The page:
Menu Content/Inhalt
Trying to be excellent at everything you do can result in failure PDF Print E-mail
Written by David Brunnen   
Tuesday, 03 May 2016 11:15
Excellence and innovation need to be appropriate, affordable and sustainable
 
Colin Coulson-ThomasStriving for excellence and innovation can be counter-productive if we ignore the questions of excellence and innovation in what and for
whom.  Speaking at the 26th World Congress for Business Excellence and Innovation Prof. Colin Coulson-Thomas asked “Why should customers pay for excellence and innovation that is neither relevant to them nor represents value for them?
 
The author of Winning Companies; Winning People told delegates that whether or not excellence is a good thing or a distraction depends upon what you are trying to be excellent in, or excellent at: “You may be trying to perfect your existing activities and operations, but what if tastes and requirements are changing? What if innovation is creating new possibilities that people might prefer or an alternative business model would be more advantageous? Rather than improvement, should you be replacing what you are doing now with something better?
 
Coulson-Thomas told delegates that too much irrelevant excellence can drive customers away: “Too much improvement can become unnecessary gold plating, and excessive excellence can become unaffordable. Why should customers pay for our companies to be excellent at everything they do? Most customers just want us to be excellent at whatever represents value for them.
 
He continued “Should we aim to excel at critical success factors for key corporate activities and sources of differentiation and competitive advantage, but be just be good enough at everything else? In some sectors, the life cycles of requirements, offerings and technologies have dramatically shortened. Will you have time to be anything other than just good enough to be relevant and to quickly deliver while fleeting windows of opportunity exist?
 
Coulson-Thomas' investigations reveal: “Some boards hinder creativity and innovation. Their strategies are overly defensive. They protect
past investments. They impose standard approaches and ways of working and are constrained by accounting conventions. Their market
intelligence is focused on existing competitors.
 
Others help innovation. He finds: “They encourage diversity, invite challenge and promote freedom of thought. They are willing to
reassess, reinvent and write off past investments and replace them with better alternatives. They allow people to work and learn in
whatever ways best suit their roles, tasks and projects. They collaborate with entrepreneurial staff and set up new ventures with
them. They scan the business and market environment for new possibilities and new competitors.”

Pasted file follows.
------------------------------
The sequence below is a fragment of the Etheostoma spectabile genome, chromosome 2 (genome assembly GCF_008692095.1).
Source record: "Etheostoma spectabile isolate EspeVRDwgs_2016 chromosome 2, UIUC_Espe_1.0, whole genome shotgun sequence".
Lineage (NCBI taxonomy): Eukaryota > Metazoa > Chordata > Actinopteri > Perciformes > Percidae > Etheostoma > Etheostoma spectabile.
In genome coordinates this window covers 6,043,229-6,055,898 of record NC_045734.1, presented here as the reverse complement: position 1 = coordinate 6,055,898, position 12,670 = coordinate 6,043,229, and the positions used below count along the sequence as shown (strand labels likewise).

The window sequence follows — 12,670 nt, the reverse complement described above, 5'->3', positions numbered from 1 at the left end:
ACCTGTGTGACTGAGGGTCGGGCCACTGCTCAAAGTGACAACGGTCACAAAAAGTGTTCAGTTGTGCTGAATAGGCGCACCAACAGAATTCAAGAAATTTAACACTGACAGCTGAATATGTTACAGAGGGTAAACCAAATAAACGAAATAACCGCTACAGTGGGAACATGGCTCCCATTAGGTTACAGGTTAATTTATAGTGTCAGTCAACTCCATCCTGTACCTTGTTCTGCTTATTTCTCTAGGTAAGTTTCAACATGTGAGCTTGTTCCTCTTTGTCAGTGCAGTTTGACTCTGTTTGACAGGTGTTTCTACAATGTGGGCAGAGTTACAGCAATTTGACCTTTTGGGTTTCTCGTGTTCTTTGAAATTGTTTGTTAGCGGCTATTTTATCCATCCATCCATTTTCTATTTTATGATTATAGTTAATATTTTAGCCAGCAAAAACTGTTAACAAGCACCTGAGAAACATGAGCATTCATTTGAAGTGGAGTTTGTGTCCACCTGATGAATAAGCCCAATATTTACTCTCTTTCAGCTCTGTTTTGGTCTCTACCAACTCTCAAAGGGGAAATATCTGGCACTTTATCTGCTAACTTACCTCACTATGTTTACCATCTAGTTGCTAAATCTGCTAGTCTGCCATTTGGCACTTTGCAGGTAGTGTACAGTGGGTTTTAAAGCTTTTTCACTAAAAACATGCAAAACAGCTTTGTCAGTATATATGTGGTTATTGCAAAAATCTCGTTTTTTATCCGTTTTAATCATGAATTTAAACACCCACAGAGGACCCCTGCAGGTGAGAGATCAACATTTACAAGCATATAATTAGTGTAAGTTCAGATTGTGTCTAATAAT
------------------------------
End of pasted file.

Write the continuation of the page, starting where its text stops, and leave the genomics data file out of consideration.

The attitudes, instincts and perspectives of board members can either constrain people or liberate them. Coulson-Thomas believes: “We need
to focus excellence and innovation upon what is important and in particular what is important for customers and prospects. We also need
to strike the right balance in the boardroom between entrepreneurship and stewardship. One cannot be reckless and just throw money at
challenges and opportunities. Encouragingly, there are ways of being both entrepreneurial and prudent. We can enable responsible
innovation.”
 
The professor's research reports set out quicker, more affordable and less disruptive ways of simultaneously achieving multiple objectives.
They show how ordinary people can be helped to excel at activities that are crucial for corporate success such as winning bids, building
customer relationships, pricing, purchasing, and creating and exploiting know-how. Building enablers and checks into the performance
support that people are provide with allows them to be set them free to network, collaborate, explore, create and responsibly innovate. The
findings suggest the emphasis needs to shift from top-down directing, motivating and control to supporting people and helping them to excel
at the things that matter most.
 
Coulson-Thomas concludes: “Excellence where it counts and responsible innovation are achievable. We have a choice. We can plough ahead and wrestle with the various expensive, time consuming and corporate-wide initiatives we see in many companies today. Alternatively, we can focus and balance. We can adopt quicker and simpler ways of helping our people to deliver multiple outcomes that benefit them, our
organisations, customers and the environment.”
 
 
_________________
 
These comments were delivered by Prof. Colin Coulson-Thomas in the Ball Room of The Meydan, Dubai, UAE during the first day of the Dubai Global Convention 2016 and 26th World Congress on Leadership for Business Excellence and Innovation organised by India's Institute of Directors.
 
The author of Winning Companies; Winning People and Developing Directors holds a portfolio of leadership roles and has spoken at national and international events in over 40 countries. He is the author of over 70 books and reports, including Transforming Public Services, Transforming Knowledge Management and Talent Management 2 which set out a quicker, more affordable and less disruptive route to high performance organisations from a change,knowledge and talent management perspective respectively. They can be obtained from: http://www.policypublications.com/ 
 
 
Last Updated on Tuesday, 03 May 2016 11:46
 

Valid CSS!